75th running of the Tour of Somerville takes place Memorial Day
May 12, 2018
New Jersey may be the butt of jokes by comedians looking for a quick laugh but the people in one small town in New Jersey have turned their all-American community into the international epicenter of cycling.
Somerville will host its 75th Tour of Somerville bike race series from Thursday, May 24, through Monday, May 28.
The five-day event includes parades, kids’ activities, music, entertainment, great food, and world-class athletic competition.
Spectators this year will see three days of racing beginning with the Bound Brook Criterium on Saturday, Sprint Races on Sunday, culminating with the Tour of Somerville on Monday.
Olympic champions, including Tour de France winner Greg LeMond and Olympic gold medalist Eric Heiden, have traveled from across the globe to central Jersey to race in Somerville.
Even the concept of the criterium, a 1-mile circuit race first launched in Somerville, has been adopted by the French as the Criterium de Dauphine and is used throughout cycling as a national championship event. Still not convinced?
Somerville also gave birth to the U.S. Bicycling Hall of Fame, launched in the early 80s by a group of residents and cycling enthusiasts who saw the need to preserve bicycling history.
The U.S. Bicycling Hall of Fame is now a “Who’s Who” of U.S. cycling greats starting with Pop Kugler, the bike shop owner who created the Tour of Somerville.
For 75 years, nearly 1,000 professional and amateur cyclists pour into this small town for three days of racing through Somerville and neighboring Bound Brook in front of more than 15,000 spectators.
The featured event is the historic Kugler-Anderson Memorial 50-mile criterium, named after two cyclists who won the first three races in 1940, 1941, and 1942.
After both men lost their lives in World War II, the race was named to honor their memory and sacrifice when it resumed in 1947, following the war.
It’s much more than just the rich history and the deeply embedded love for cycling that brings people back to Somerville year after year – it’s the community.
If watching the cyclists churn through high gears at speeds exceeding 40 mph is not exhilarating enough, the local cafes and entertainment at the race will satisfy nearly every spectator’s delight.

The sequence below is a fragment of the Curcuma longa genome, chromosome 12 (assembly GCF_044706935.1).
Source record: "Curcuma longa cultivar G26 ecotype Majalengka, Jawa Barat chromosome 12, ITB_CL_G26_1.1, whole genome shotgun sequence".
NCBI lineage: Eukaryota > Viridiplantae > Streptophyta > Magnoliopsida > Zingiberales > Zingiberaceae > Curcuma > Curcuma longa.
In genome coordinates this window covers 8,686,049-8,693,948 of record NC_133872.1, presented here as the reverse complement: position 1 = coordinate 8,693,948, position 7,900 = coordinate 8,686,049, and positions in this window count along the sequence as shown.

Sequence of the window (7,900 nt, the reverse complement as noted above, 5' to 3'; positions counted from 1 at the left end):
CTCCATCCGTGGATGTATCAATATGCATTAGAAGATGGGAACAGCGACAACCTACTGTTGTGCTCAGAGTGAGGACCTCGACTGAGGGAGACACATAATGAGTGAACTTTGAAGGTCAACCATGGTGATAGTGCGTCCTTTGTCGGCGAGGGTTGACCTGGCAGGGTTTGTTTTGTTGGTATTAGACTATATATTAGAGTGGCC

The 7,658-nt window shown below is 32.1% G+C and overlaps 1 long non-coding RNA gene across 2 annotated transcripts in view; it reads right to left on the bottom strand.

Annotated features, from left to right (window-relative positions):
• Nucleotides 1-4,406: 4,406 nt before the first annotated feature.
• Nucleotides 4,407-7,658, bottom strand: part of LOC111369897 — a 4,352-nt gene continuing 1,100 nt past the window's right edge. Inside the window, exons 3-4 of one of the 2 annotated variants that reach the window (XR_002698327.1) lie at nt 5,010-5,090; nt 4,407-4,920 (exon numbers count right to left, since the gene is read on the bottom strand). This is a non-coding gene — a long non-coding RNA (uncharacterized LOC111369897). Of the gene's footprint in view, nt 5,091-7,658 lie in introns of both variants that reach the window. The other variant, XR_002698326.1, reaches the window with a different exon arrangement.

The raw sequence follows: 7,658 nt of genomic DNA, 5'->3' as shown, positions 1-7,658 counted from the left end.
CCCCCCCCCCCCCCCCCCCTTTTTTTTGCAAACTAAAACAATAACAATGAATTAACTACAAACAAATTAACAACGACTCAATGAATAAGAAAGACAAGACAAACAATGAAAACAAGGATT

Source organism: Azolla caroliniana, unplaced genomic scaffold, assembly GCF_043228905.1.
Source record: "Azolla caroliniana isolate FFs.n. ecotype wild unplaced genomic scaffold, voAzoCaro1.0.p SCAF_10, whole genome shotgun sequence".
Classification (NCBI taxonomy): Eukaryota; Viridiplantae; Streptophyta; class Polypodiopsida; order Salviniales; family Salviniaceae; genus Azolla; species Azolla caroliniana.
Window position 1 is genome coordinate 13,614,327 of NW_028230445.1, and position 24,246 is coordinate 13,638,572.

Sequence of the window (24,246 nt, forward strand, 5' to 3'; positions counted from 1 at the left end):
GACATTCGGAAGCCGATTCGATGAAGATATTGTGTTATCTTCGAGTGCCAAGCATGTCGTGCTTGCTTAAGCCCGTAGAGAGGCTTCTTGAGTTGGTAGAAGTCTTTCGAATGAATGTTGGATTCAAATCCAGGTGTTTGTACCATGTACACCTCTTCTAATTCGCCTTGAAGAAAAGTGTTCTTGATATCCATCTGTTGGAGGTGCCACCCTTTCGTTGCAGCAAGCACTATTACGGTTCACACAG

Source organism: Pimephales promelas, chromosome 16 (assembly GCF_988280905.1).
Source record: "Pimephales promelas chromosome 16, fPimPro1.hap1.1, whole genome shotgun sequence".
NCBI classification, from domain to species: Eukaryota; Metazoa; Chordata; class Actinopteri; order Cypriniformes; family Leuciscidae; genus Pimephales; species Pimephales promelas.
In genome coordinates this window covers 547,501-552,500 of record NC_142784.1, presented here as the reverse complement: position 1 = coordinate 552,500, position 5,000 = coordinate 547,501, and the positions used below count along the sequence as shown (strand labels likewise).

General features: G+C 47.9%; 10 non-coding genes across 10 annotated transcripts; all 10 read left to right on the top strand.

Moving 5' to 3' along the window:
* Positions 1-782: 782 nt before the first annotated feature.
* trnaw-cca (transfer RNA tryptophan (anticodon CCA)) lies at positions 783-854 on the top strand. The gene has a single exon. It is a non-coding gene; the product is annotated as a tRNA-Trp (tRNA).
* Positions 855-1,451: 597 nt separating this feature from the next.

“Food, fun, and families – that’s what makes Memorial Day Weekend in Somerville a very special time,” commented Rick St. Pierre, restaurant owner on Somerville’s Main Street. “There is no place in the country that offers the variety of entertainment options in five days that you will find in Somerville. There is no reason to go anywhere else.”
Michael Malekoff, executive director for the Tour of Somerville, believes it is the American spirit of competition and drive that brings folks back year after year.
“American’s love a good sporting event and we are obsessed with cycling in the region,” states Malekoff. “All of that is important but supporting local businesses and artists too by allowing them to showcase their work in the street fair and marketplace is also a part of the American culture.”
A wide variety of musicians from Jersey and New York turn this event into their annual music festival, attracting entirely different groups of people with one genre of music to the next.
There is truly something for everyone at this race but for the actual residents of the town, this is simply their start of summer’s first block party.
One doesn’t have to be from here to feel like a part of the community. For many people, this is an annual family reunion with lawn picnics lined up all along the race course.
The combination of community, sport, history and holiday is what makes this event unlike any other race in the world – a true American treasure.
Details for the anniversary event weekend are available at www.tourofsomerville.org.